Thanks guys. Using -servername does return correct server. Apparently macOS monterey's openssl is old. I could have sworn that I recently got LE details without -servername but must have been from a different OS.
I'm still fighting the fight with Palo and Slack. Someone will give.
Maybe you could trick it... into submission!
Setup a inverse/reverse proxy to hide the slack site from Palo's direct sight.
[this may require using DNS/proxies/NAT/etc. in ways that may reshape the time continuum - LOL]
That would cut off a giant chunk of the internet's users, with disproportionate effects based on class and geopolitical regions.
The history of the "Long Chain Solution" includes most of the browser, os, and SSL projects coming together to loosen restrictions and coalesce around making the "short circuit" chain validation logic the standard default. A lot of key players in the greater internet industry came together for this solution. It is unfortunate that Palo Alto decided not to join everyone else.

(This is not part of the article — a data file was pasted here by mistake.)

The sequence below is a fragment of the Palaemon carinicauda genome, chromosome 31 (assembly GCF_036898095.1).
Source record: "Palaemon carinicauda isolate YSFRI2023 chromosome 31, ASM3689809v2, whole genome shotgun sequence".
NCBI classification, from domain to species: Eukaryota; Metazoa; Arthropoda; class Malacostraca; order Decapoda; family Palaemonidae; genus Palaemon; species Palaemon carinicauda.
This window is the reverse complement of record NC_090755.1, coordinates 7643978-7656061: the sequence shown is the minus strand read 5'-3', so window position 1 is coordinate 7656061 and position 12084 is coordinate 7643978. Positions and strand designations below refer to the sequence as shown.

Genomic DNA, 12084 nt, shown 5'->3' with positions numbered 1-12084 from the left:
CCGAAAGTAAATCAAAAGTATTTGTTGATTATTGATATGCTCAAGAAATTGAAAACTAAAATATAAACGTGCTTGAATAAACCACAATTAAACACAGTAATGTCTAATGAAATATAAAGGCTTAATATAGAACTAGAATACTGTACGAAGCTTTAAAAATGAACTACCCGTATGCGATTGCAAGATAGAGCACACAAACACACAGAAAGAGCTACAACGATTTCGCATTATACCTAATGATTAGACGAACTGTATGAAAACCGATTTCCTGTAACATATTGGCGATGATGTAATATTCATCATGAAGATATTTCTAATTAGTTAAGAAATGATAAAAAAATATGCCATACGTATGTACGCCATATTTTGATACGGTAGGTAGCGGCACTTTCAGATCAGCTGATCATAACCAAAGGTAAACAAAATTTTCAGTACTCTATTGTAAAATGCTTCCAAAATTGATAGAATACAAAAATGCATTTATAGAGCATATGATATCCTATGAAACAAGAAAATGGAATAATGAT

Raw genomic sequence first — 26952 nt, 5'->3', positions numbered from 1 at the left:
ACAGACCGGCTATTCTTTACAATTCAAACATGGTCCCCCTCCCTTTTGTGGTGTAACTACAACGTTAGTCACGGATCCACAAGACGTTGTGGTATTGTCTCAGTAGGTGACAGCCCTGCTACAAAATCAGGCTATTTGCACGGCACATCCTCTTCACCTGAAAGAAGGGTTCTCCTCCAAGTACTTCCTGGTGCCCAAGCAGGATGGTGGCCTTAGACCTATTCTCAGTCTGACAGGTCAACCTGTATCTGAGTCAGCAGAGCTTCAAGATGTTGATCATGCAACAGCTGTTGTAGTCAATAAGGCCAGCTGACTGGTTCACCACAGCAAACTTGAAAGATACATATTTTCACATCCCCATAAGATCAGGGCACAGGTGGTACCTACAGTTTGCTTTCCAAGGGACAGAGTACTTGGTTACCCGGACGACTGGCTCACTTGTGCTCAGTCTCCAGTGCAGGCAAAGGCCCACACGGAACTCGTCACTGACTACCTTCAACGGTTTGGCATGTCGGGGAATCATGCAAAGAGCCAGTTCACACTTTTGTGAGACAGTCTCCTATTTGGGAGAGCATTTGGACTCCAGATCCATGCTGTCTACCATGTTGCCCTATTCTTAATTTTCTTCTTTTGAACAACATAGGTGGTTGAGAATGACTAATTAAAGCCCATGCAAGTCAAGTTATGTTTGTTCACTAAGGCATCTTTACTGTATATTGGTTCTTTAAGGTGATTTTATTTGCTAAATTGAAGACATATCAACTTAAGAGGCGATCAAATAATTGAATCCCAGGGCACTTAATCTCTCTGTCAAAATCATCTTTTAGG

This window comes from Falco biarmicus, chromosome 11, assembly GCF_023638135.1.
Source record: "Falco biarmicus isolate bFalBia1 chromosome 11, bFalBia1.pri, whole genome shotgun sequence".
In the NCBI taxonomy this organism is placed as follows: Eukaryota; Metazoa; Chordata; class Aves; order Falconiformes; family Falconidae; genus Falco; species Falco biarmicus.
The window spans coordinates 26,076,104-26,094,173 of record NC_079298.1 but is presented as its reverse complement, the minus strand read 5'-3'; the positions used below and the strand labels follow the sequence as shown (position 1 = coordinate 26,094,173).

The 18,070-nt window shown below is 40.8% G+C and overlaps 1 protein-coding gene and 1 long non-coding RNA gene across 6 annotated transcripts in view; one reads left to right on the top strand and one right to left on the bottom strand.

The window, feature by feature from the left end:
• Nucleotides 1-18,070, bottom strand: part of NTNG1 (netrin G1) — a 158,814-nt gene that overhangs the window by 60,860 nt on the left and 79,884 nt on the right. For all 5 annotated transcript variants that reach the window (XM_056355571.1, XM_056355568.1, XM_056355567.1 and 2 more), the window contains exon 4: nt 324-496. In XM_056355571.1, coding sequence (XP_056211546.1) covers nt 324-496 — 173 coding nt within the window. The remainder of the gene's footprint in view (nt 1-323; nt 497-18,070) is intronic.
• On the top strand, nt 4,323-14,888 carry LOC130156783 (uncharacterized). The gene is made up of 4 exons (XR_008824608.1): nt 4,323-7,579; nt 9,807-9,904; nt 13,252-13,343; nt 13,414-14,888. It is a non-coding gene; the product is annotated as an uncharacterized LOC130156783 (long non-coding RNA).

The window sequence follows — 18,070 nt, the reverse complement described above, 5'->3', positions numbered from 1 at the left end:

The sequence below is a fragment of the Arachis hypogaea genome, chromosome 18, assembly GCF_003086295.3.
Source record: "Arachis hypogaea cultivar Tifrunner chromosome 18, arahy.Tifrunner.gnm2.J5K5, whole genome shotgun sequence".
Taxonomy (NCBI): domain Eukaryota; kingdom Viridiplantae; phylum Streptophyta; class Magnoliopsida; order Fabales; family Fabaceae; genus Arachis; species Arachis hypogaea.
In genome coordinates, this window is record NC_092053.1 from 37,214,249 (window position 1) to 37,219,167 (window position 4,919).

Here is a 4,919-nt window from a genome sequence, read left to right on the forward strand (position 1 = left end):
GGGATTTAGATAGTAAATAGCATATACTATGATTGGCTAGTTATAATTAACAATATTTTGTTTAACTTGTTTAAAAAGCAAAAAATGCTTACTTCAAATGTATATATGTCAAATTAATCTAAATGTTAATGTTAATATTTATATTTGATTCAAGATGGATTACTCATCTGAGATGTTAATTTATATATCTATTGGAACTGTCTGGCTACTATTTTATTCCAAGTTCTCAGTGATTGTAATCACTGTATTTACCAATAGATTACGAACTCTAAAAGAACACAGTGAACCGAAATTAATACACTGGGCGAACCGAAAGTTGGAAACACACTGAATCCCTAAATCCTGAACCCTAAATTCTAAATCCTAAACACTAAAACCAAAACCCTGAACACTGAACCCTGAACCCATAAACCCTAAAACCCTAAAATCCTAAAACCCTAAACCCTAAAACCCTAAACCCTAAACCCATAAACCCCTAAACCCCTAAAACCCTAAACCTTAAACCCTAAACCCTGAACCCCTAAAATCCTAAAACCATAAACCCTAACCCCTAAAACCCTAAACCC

IMHO, Palo Alto makes subpar products without much thought or foresight. They are notorious in this forum (as some comments above indicate) for randomly implementing rules that block authentication without adequately notifying their customers, if at all.
I'm not sure why they expire to begin with, although Android is one of the few ecosystems out there not enforcing the expiry of a trust anchor.
Fun fact: OpenSSL doesn't even check the signature of a root certificate! The trust anchor in a root certificate store is ultimately trusted, even if you modify the certificate. See Working around expired Root Certificates for more info.